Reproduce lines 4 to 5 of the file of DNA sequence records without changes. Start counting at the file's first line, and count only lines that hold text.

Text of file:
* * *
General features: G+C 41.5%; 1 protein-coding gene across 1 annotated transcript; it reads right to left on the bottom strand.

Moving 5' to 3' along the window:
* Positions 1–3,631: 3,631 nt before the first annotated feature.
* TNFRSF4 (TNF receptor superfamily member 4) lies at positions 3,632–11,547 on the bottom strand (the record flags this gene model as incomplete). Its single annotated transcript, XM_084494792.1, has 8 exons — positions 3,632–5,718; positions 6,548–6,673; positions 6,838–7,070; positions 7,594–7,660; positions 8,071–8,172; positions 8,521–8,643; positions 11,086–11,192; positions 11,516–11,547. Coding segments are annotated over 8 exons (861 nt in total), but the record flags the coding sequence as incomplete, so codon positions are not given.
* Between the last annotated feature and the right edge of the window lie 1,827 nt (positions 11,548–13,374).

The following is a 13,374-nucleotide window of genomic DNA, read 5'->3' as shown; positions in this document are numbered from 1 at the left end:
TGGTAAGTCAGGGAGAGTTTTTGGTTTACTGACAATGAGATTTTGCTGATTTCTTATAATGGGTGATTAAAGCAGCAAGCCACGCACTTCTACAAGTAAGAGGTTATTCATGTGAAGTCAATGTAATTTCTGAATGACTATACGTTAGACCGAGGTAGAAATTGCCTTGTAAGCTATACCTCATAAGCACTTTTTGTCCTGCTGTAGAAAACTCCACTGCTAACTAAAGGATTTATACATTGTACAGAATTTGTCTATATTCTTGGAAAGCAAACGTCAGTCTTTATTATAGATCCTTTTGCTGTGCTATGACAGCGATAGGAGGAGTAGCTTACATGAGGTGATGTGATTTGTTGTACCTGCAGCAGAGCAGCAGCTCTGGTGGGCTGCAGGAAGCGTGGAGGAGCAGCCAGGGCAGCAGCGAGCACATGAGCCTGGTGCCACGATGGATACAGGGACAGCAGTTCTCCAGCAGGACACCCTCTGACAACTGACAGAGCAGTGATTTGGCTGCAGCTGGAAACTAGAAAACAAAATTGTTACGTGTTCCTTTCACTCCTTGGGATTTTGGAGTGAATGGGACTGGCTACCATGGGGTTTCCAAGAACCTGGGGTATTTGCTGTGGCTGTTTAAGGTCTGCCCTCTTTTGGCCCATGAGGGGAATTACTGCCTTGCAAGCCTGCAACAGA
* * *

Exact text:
* TNFRSF4 (TNF receptor superfamily member 4) lies at positions 3,632–11,547 on the bottom strand (the record flags this gene model as incomplete). Its single annotated transcript, XM_084494792.1, has 8 exons — positions 3,632–5,718; positions 6,548–6,673; positions 6,838–7,070; positions 7,594–7,660; positions 8,071–8,172; positions 8,521–8,643; positions 11,086–11,192; positions 11,516–11,547. Coding segments are annotated over 8 exons (861 nt in total), but the record flags the coding sequence as incomplete, so codon positions are not given.
* Between the last annotated feature and the right edge of the window lie 1,827 nt (positions 11,548–13,374).